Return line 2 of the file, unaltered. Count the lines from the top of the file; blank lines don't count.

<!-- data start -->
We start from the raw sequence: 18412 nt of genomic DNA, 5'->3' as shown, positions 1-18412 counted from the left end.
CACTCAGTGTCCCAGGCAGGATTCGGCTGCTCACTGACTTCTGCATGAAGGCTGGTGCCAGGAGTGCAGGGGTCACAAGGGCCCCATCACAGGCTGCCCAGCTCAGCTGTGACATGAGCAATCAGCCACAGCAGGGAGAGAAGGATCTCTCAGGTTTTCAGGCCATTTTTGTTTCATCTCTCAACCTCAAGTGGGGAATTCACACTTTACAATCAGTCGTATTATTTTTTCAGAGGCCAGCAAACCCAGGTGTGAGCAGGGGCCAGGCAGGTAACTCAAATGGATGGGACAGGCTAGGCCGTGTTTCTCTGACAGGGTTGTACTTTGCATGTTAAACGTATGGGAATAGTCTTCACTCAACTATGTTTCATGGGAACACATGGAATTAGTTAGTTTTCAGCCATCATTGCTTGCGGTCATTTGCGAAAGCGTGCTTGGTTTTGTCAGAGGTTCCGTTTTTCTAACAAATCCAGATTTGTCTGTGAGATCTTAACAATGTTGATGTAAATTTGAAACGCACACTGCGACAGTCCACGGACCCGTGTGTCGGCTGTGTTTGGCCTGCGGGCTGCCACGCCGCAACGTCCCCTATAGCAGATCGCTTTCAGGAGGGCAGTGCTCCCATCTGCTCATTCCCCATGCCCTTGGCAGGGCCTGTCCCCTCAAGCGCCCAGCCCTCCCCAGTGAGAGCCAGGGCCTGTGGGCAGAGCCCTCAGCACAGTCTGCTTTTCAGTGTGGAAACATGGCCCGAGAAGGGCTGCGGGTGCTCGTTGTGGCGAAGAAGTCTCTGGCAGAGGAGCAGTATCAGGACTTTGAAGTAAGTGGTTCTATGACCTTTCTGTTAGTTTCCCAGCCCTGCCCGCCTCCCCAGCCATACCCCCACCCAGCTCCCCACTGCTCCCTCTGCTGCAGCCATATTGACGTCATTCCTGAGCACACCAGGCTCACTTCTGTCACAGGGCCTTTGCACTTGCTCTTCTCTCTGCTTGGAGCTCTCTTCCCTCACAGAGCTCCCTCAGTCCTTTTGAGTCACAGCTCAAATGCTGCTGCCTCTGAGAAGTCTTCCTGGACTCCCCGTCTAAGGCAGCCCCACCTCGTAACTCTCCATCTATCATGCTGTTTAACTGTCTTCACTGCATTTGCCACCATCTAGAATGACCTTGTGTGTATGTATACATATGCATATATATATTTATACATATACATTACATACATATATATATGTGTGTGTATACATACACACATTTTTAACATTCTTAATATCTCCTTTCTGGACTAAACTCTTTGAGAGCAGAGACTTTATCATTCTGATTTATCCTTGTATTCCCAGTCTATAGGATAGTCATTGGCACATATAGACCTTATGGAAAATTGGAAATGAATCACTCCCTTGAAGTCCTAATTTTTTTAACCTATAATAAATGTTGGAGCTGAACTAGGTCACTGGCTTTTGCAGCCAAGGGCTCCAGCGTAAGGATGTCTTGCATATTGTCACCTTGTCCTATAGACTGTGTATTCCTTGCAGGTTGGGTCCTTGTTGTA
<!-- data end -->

CACTCAGTGTCCCAGGCAGGATTCGGCTGCTCACTGACTTCTGCATGAAGGCTGGTGCCAGGAGTGCAGGGGTCACAAGGGCCCCATCACAGGCTGCCCAGCTCAGCTGTGACATGAGCAATCAGCCACAGCAGGGAGAGAAGGATCTCTCAGGTTTTCAGGCCATTTTTGTTTCATCTCTCAACCTCAAGTGGGGAATTCACACTTTACAATCAGTCGTATTATTTTTTCAGAGGCCAGCAAACCCAGGTGTGAGCAGGGGCCAGGCAGGTAACTCAAATGGATGGGACAGGCTAGGCCGTGTTTCTCTGACAGGGTTGTACTTTGCATGTTAAACGTATGGGAATAGTCTTCACTCAACTATGTTTCATGGGAACACATGGAATTAGTTAGTTTTCAGCCATCATTGCTTGCGGTCATTTGCGAAAGCGTGCTTGGTTTTGTCAGAGGTTCCGTTTTTCTAACAAATCCAGATTTGTCTGTGAGATCTTAACAATGTTGATGTAAATTTGAAACGCACACTGCGACAGTCCACGGACCCGTGTGTCGGCTGTGTTTGGCCTGCGGGCTGCCACGCCGCAACGTCCCCTATAGCAGATCGCTTTCAGGAGGGCAGTGCTCCCATCTGCTCATTCCCCATGCCCTTGGCAGGGCCTGTCCCCTCAAGCGCCCAGCCCTCCCCAGTGAGAGCCAGGGCCTGTGGGCAGAGCCCTCAGCACAGTCTGCTTTTCAGTGTGGAAACATGGCCCGAGAAGGGCTGCGGGTGCTCGTTGTGGCGAAGAAGTCTCTGGCAGAGGAGCAGTATCAGGACTTTGAAGTAAGTGGTTCTATGACCTTTCTGTTAGTTTCCCAGCCCTGCCCGCCTCCCCAGCCATACCCCCACCCAGCTCCCCACTGCTCCCTCTGCTGCAGCCATATTGACGTCATTCCTGAGCACACCAGGCTCACTTCTGTCACAGGGCCTTTGCACTTGCTCTTCTCTCTGCTTGGAGCTCTCTTCCCTCACAGAGCTCCCTCAGTCCTTTTGAGTCACAGCTCAAATGCTGCTGCCTCTGAGAAGTCTTCCTGGACTCCCCGTCTAAGGCAGCCCCACCTCGTAACTCTCCATCTATCATGCTGTTTAACTGTCTTCACTGCATTTGCCACCATCTAGAATGACCTTGTGTGTATGTATACATATGCATATATATATTTATACATATACATTACATACATATATATATGTGTGTGTATACATACACACATTTTTAACATTCTTAATATCTCCTTTCTGGACTAAACTCTTTGAGAGCAGAGACTTTATCATTCTGATTTATCCTTGTATTCCCAGTCTATAGGATAGTCATTGGCACATATAGACCTTATGGAAAATTGGAAATGAATCACTCCCTTGAAGTCCTAATTTTTTTAACCTATAATAAATGTTGGAGCTGAACTAGGTCACTGGCTTTTGCAGCCAAGGGCTCCAGCGTAAGGATGTCTTGCATATTGTCACCTTGTCCTATAGACTGTGTATTCCTTGCAGGTTGGGTCCTTGTTGTA